What constitutes a better similarity search?
We are constantly looking to improve our Kern refinery, where labeling plays a central role. There are several ways how we can leverage embeddings to enhance the labeling process. One tool we already implemented is similarity search, where you can select any record and look for similar records based on cosine similarity of their embeddings.
This can be combined with a custom “labeling session”, which is just a name for the selection of records that you are presented with during manual labeling. That means you can gather the 1000 most similar records with similarity search and start labeling them manually. We found that the labeling experience gets much smoother if you have less context switches within one labeling session. Therefore, the goal of fine-tuning our embeddings is getting more records of the same class within a similarity labeling session.
Why fine-tune your embeddings?
Large language models (LLM) solve a wide variety of tasks like question answering, information extraction, and sentiment analysis. What makes them so good at those tasks is a combination of the right architecture, a well-designed training procedure, and the availability of the whole internet for training data. For example, a more recent LLM from Google called “LaMDA” was trained on 1.56 trillion words from public forums, tutorials, Wikipedia, web documents, and other sources.
Using these vast amounts of available data, an LLM is trained to generalize across several domains, which results in a model that is generally really good but lacks domain-specific expertise. This is where fine-tuning comes into play.
Fine-tuning is the process of adjusting your language model to better fit the domain of your data. If you, for example, want to process a lot of legal documents about the building process of an offshore wind farm, you might want to specialize your LLM on these kinds of texts. Though before fine-tuning it yourself, you should always take a look at the Hugging Face model database and check if someone already fine-tuned a model on data that is similar to yours.
The last prerequisite we want to look at before diving into the experiment is “similarity learning”. In order to fine-tune embeddings, we need a task to solve. This task could be anything from supervised classification to unsupervised masked token prediction. Since we want better similarity search for our labeling sessions, we will opt for a task that incorporates class information.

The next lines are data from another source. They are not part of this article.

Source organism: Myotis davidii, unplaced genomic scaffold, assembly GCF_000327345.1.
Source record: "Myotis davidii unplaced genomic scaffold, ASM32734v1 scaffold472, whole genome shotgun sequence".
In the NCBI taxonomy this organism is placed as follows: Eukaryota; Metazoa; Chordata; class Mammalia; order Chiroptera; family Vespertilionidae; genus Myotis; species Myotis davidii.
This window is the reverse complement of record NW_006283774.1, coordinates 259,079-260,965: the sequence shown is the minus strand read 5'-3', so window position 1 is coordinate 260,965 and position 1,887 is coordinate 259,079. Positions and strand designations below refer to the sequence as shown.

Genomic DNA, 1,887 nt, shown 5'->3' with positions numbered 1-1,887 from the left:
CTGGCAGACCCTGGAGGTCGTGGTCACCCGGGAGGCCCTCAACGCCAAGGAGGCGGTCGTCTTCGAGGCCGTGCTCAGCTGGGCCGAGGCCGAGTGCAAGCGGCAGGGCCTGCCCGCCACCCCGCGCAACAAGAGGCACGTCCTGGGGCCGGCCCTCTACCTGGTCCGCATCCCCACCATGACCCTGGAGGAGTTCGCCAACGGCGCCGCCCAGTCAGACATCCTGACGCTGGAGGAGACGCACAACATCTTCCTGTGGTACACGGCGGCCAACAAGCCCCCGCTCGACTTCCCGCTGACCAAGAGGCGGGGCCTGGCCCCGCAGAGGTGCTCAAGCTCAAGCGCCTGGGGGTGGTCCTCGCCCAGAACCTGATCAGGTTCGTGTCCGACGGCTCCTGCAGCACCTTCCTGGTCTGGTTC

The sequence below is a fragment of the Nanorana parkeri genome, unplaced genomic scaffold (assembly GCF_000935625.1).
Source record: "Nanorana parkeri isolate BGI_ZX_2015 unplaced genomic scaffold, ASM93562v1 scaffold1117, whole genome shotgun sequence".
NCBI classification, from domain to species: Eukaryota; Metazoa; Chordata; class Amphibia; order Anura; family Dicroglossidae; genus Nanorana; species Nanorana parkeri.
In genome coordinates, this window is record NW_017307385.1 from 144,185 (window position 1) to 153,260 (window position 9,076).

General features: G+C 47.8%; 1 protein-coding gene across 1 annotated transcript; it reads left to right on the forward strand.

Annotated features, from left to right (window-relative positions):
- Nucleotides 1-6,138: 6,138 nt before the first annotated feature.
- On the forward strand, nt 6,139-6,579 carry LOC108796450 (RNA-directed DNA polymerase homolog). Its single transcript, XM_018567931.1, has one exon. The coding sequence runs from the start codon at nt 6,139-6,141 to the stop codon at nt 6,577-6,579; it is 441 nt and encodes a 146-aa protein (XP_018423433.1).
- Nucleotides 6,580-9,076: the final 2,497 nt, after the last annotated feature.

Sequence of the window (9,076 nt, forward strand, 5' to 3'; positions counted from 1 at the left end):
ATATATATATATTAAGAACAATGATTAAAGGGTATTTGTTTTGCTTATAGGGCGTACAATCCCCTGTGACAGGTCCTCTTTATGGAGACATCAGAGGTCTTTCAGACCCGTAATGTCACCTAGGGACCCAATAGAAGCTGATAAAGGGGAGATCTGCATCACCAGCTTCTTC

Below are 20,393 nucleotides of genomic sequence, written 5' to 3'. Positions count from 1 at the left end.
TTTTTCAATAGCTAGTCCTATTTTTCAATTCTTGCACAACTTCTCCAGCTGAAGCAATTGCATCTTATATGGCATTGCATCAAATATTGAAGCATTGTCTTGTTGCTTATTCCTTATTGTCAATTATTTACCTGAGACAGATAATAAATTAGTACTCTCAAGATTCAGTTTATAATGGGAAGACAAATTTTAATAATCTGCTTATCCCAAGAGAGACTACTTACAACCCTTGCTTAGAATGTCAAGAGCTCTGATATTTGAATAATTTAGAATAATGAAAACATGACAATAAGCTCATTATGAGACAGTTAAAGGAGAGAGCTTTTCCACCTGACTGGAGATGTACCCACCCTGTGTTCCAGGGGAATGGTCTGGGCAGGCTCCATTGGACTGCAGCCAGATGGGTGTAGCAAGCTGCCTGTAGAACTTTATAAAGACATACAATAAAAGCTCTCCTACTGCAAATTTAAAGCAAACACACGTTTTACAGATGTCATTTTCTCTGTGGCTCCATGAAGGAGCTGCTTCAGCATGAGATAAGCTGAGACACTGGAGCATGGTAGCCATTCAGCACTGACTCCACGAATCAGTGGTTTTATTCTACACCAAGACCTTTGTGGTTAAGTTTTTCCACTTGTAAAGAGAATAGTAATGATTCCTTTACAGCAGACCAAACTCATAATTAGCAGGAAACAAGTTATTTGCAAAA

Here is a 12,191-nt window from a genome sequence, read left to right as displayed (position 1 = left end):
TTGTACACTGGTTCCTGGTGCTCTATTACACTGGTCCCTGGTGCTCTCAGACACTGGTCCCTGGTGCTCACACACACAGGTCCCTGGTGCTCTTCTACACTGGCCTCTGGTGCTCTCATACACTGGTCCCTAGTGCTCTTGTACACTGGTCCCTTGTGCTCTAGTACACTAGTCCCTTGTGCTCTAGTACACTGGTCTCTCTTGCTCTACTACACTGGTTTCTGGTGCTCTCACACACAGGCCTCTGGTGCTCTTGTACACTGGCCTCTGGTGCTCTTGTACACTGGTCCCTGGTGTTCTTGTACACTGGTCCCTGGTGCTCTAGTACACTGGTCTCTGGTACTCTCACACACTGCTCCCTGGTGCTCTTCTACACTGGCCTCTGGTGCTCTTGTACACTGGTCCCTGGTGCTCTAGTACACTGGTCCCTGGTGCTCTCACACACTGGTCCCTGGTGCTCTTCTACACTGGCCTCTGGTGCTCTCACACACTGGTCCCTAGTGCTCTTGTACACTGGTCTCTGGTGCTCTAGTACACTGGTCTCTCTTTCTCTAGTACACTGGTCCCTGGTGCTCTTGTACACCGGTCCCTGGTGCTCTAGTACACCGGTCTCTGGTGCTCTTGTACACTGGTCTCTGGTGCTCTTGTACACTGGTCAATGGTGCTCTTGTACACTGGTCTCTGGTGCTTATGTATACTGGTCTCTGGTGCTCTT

We discussed internally what we wanted to try and settled on similarity learning, because it is easy to set up, very fast in training and generally just something new to us we wanted to check out. Similarity is (in our case) defined by the class labels. That means two records are similar if they carry the same class label and they are different if they do not carry the same class label.
We wanted to take easy to understand and widely available data for this use case, so we settled on the “AG News” classification dataset, which has four classes: World, Sports, Business and Sci/Tech. Although it is already labeled, which helps us in the evaluation later on, we will act like it is an unlabeled dataset in order to show the full process.
Every record has a title, a description and the associated label. We selected 20.000 records by random, loaded them into kern refinery and labeled 261 manually. After creating some labeling functions and active learners, we ran the weak supervision and ended up with 17.361 weakly supervised records. We filtered for a confidence score larger than 0.7, added the manually labeled data and ended up with 10.854 usable records for our fine-tuning pipeline. The remaining 9.156 records (with their original labels) will be used as a test set in the evaluation later. If you want to a closer look at the labeling process or the data itself, you can visit the GitHub repository, where we documented everything.
Fine-tuning with Quaterion
Quaterion is able to use different kinds of similarity information in order to fine-tune the embeddings. We could use a similarity score, pre-formed triplets or similarity groups (where the group is defined by the class). Because the class information is the only similarity measure we have, we make use of SimilarityGroupSamples.
Now that we have the data ready, we need a model to train. Remember, the goal is to learn a mapping from one embedding to another. For that we are going to use a pre-trained LLM as the encoder and add a SkipConnectionHead on top of it (read here why this is preferred over just a linear layer). The Linear layer has as many in-features as it has out-features, which are 384 in our case because we use “all-MiniLM-L6-v2” as our base model, which produces 384-dimensional embeddings.
Normally, for example in classification, you would use a classification head that has as many out-features as there are classes. To get the gradients required for training the network you could then use an implementation of the cross entropy loss function.